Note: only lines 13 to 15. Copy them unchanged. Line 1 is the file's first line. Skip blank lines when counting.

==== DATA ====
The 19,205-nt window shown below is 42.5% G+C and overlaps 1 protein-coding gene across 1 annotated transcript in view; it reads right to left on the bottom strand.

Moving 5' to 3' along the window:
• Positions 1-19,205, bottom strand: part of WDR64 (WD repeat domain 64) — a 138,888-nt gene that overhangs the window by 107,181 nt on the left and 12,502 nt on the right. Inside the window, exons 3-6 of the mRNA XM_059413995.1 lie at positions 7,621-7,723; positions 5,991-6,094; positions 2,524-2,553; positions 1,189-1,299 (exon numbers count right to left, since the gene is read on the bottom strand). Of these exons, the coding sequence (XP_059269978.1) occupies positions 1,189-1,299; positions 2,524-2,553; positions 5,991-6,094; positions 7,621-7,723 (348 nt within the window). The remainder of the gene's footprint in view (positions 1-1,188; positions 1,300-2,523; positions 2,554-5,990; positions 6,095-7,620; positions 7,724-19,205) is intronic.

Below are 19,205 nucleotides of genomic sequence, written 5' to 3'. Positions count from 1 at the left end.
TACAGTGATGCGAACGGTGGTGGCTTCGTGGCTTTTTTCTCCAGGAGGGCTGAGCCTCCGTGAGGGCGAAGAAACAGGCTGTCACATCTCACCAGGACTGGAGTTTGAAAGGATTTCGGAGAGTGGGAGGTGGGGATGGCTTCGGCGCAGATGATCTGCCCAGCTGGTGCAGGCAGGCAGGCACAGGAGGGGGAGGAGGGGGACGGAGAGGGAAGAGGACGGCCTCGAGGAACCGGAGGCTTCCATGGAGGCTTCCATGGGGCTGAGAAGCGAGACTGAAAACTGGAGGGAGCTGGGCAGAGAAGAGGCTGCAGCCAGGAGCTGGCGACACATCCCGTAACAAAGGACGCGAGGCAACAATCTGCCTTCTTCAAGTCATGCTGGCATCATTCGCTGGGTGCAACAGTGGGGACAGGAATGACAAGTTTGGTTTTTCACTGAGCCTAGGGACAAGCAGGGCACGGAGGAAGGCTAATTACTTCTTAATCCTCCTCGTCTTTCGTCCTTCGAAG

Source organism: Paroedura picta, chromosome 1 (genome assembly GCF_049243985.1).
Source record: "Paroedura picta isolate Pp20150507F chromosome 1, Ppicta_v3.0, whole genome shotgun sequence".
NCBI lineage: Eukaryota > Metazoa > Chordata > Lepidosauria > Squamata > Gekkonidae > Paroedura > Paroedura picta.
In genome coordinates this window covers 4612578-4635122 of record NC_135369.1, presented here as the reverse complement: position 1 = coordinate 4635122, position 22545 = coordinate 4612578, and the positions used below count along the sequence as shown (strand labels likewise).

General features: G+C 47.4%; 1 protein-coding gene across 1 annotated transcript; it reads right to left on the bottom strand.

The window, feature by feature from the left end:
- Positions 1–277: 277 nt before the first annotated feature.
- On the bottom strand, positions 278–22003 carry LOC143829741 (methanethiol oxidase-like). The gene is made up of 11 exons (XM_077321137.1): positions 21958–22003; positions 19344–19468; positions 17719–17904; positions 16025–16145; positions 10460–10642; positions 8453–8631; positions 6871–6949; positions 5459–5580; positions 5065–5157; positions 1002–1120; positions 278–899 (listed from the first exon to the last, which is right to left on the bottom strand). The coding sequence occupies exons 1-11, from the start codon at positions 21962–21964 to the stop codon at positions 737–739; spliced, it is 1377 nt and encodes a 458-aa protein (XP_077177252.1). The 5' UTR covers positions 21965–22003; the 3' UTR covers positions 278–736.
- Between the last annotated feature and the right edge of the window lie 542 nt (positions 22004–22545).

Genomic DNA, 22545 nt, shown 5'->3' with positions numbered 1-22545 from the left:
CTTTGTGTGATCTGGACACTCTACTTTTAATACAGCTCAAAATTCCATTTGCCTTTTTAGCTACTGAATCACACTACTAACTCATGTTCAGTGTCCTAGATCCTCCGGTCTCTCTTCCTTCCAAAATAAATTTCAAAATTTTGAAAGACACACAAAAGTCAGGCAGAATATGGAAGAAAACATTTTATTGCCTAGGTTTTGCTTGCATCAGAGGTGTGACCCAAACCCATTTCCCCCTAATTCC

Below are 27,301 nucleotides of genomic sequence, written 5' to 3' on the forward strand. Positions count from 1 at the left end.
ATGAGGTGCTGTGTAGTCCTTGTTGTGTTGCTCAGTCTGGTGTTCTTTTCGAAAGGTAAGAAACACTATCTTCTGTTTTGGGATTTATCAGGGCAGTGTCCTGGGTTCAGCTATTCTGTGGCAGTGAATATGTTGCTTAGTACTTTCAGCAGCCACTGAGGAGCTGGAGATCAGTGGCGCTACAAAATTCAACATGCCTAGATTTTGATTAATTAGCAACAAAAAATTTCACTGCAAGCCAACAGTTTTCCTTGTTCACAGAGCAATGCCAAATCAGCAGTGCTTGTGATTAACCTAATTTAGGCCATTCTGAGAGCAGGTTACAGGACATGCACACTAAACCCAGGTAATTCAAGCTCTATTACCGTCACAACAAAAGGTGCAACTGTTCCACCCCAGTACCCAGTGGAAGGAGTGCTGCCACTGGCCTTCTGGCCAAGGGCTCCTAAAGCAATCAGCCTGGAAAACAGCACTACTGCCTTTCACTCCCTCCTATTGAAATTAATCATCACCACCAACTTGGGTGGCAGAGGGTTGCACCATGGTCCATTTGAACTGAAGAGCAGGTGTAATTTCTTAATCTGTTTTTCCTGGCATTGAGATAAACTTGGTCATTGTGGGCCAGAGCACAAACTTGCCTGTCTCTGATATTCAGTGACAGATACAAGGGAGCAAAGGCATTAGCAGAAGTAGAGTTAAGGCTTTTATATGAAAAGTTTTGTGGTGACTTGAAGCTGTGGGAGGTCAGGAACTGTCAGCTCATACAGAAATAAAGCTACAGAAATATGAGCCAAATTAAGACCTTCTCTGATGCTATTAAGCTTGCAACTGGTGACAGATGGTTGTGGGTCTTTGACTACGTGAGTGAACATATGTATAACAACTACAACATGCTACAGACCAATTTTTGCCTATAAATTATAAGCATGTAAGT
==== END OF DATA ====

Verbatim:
- On the bottom strand, positions 278–22003 carry LOC143829741 (methanethiol oxidase-like). The gene is made up of 11 exons (XM_077321137.1): positions 21958–22003; positions 19344–19468; positions 17719–17904; positions 16025–16145; positions 10460–10642; positions 8453–8631; positions 6871–6949; positions 5459–5580; positions 5065–5157; positions 1002–1120; positions 278–899 (listed from the first exon to the last, which is right to left on the bottom strand). The coding sequence occupies exons 1-11, from the start codon at positions 21962–21964 to the stop codon at positions 737–739; spliced, it is 1377 nt and encodes a 458-aa protein (XP_077177252.1). The 5' UTR covers positions 21965–22003; the 3' UTR covers positions 278–736.
- Between the last annotated feature and the right edge of the window lie 542 nt (positions 22004–22545).

Genomic DNA, 22545 nt, shown 5'->3' with positions numbered 1-22545 from the left: